(v) Food Stamp Program (FSP); or
(B)  his or her household income is at or below 125% of the federal poverty guideline; or
(C)  his or her household income is above 125% of the federal poverty guideline and the applicant has recurring basic living expenses (as defined in RCW 10.101.010(4)(d)) that render him or her without the financial ability to pay the filing fees and other fees or costs for which a request for waiver is made.
(D)  other compelling circumstances  exist that demonstrate an applicant’s inability to pay fees and/or costs.
(4)   An individual represented by a QLSP,  or an attorney working in conjunction with a QLSP that has screened and found the individual eligible for services, is presumptively deemed indigent when a declaration from counsel verifies representation and states that the individual was screened and found eligible for services.
(5)   As used in this rule, “qualified legal services provider” means those legal services providers that meet the definition of APR 8(e).

GR 35
Court clerks shall neither charge nor collect any fee or charge, except as authorized by statute or by the Supreme Court.

None (yet).


Sunday, March 14, 2010

Planted This Week - Ending March 14, 2010

  • Carrots - St. Valery. From the huge lot of heirloom seeds we ordered from Baker Creek, as are the items below unless otherwise noted.
  • Potatoes - Purple Fingerlings, from the West Seattle Farmer's Market. We had a good chat with the potato vendor, two guys who really seemed to like talk growing spuds. We have hopes of building a potato box to get lots of taties in a small space (see picture below, and read the article)
  • Oregano - Vulgare. These seeds are so very fine that I couldn't really tell, but I think I planted some.
  • Strawberries - Variety Unknown. These seedlings were from a potlach at the Mercer Island recycling center, which is now closed. RIP old friend! You served the community so well that the community demanded even more recycling; now there's curbside pickup of recycling so in a sense, you succeeded. But now what community gathering place will replace you?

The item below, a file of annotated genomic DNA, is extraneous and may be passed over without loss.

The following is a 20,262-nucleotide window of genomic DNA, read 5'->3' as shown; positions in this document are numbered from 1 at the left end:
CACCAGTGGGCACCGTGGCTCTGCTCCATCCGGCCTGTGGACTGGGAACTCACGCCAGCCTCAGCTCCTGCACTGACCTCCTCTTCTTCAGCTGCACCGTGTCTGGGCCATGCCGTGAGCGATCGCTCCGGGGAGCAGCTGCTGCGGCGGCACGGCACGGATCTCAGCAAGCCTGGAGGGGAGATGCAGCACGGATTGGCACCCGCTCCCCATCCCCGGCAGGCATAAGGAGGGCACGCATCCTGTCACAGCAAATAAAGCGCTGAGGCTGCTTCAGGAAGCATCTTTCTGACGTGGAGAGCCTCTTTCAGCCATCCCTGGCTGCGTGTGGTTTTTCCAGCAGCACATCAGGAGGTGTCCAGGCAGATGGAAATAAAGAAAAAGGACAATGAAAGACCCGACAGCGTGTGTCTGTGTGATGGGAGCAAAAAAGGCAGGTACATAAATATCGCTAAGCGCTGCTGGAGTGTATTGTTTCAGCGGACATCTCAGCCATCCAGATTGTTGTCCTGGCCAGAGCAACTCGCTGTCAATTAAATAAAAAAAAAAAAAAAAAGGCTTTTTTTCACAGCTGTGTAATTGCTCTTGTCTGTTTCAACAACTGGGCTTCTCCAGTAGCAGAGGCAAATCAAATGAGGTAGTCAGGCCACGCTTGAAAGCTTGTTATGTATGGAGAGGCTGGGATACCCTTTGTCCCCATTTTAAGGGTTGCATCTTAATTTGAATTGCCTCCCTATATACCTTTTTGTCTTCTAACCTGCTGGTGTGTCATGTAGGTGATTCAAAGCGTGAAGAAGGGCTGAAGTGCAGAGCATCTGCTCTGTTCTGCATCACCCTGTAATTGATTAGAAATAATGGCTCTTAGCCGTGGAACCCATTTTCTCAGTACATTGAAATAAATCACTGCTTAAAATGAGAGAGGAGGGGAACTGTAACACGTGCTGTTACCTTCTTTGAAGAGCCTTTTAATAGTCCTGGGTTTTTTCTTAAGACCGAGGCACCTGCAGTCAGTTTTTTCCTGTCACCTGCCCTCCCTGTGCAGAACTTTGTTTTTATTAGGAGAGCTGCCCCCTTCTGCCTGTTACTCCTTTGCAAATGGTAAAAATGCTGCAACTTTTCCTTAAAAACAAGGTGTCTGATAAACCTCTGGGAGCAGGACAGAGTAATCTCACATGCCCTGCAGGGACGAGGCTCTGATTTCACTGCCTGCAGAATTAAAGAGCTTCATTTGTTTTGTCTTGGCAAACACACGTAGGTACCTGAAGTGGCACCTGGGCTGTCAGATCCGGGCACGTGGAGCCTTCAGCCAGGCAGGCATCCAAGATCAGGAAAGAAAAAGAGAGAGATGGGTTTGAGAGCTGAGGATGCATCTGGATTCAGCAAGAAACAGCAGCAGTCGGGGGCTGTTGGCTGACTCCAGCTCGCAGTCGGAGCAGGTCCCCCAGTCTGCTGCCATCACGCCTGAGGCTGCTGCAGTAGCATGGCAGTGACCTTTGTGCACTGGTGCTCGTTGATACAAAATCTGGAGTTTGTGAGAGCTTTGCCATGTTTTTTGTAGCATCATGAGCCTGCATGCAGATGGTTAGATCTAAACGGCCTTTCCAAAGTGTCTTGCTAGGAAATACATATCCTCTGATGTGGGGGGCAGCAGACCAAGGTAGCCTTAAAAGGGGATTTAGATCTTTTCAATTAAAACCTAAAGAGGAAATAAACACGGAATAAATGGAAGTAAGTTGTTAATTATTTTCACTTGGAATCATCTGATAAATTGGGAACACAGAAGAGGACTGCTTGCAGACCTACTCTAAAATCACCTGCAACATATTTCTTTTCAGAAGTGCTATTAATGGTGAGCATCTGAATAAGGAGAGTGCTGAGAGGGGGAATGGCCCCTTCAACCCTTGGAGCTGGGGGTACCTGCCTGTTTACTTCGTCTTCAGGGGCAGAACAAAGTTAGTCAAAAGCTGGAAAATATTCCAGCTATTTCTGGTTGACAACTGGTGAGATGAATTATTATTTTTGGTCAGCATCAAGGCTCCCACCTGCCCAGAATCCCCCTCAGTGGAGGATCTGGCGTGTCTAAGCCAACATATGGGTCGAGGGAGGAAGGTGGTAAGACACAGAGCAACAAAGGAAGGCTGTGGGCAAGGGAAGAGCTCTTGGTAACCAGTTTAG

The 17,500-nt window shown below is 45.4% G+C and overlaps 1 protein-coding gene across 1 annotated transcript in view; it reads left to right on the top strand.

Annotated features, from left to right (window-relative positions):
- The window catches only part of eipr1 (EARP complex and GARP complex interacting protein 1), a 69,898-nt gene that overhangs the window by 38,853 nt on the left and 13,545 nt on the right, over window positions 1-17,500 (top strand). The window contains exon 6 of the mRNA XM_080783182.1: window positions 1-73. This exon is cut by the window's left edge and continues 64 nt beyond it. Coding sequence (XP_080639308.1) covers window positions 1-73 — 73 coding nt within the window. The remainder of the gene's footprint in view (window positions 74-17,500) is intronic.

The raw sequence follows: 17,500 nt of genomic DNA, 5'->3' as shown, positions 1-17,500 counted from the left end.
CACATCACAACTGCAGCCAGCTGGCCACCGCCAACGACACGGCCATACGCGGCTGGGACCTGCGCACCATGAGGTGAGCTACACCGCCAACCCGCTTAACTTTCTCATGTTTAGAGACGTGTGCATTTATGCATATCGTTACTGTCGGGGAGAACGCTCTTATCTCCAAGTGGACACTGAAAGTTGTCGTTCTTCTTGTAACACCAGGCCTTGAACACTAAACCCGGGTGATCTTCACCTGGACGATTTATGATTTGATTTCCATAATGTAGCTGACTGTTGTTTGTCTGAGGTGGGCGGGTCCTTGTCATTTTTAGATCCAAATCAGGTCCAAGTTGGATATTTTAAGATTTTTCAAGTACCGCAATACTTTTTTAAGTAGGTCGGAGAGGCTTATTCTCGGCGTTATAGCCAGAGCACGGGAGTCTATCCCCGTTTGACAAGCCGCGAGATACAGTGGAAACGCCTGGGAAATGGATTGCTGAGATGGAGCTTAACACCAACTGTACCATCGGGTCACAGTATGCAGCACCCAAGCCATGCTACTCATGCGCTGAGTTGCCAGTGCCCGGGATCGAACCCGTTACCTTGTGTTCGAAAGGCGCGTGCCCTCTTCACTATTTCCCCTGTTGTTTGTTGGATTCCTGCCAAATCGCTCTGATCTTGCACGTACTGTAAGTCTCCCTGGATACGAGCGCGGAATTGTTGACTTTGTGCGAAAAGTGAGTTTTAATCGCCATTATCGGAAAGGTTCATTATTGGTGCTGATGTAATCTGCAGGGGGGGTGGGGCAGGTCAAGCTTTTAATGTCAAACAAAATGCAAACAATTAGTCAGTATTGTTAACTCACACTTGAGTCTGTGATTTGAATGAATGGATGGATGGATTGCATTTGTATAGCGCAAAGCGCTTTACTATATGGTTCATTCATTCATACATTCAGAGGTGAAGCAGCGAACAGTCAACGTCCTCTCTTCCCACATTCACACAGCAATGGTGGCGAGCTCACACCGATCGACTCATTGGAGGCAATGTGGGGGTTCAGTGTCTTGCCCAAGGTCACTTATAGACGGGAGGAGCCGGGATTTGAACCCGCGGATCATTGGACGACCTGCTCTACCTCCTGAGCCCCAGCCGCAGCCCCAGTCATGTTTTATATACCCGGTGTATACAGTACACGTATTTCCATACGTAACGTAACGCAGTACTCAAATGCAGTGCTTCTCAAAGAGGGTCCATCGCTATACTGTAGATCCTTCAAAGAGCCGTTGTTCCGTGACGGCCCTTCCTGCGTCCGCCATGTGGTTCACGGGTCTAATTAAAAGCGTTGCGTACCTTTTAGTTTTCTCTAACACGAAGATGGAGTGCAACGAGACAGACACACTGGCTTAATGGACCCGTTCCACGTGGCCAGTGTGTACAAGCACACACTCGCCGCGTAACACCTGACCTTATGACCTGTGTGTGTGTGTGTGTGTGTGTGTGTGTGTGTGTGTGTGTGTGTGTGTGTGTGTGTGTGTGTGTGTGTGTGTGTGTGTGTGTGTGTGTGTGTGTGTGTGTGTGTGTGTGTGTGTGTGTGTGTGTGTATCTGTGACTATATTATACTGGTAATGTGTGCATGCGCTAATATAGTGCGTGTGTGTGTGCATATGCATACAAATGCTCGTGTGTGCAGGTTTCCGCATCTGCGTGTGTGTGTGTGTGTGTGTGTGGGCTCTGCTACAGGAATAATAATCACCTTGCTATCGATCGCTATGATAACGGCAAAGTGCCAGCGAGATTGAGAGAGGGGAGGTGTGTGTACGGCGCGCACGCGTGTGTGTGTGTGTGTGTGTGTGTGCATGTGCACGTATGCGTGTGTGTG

• Sunflower - Mongolian Giant. I figured I might as well get one started in a cup so as to get a headstart. The seeds are more than an inch long!

wheelbarrow holding waterA Word on Water

So far, all our plantings have been supported by water reused from dishwashing or captured from the sky in various ad hoc containers. I was turned on to this possibility by the accident of leaving a cooler outside with the lid up; one rainshower later and I had over a gallon of rainwater, utterly free.

I set out a few more containers and discovered that this can serve multiple purposes. First, Puget Sound Country is anticipating water difficulties later in the year because our snow pack is so low; a gallon saved today is a gallon we might want later. Second, runoff goes into our Puget Sound and in intense storms, it can overload the system, allowing untreated water into the wild, negatively impacting our fish and so on. Finally, I like to save money; water is cheap but if I can get it for free, why not?

I have not had time to get fancy with collecting rainwater yet, but anyone can see that our buildings' roofs act as natural rain collectors. I therefore positioned a few containers under the edges of unguttered eaves and, as common sense would tell you, collected far more than in more randomly positioned items. In the long run, I'll want to work out a guttering solution but let's take advantage of what we can.

This can't go on forever; when the mosquito season starts, that'll be an end to open containers. I hope that by that time, we will have moved into the Hummingbird House where improvements will be permanent, so I can experiment with attaching flexible bladders to downspouts, the reuse of clothing wash water, and so forth.

Thanks to my bloggy friend Small Footprints for suggesting writing about water conservation for the current Change the World Wednesday!

Potato Box

From the "TipNut" article "Grow 100 lbs. Of Potatoes In 4 Square Feet: How To" comes a great diagram that really needs no explanation (but read the article anyway!).potato box
I love how this item can be built from found materials; you just start small and expand as needed, which is often a good design philosophy!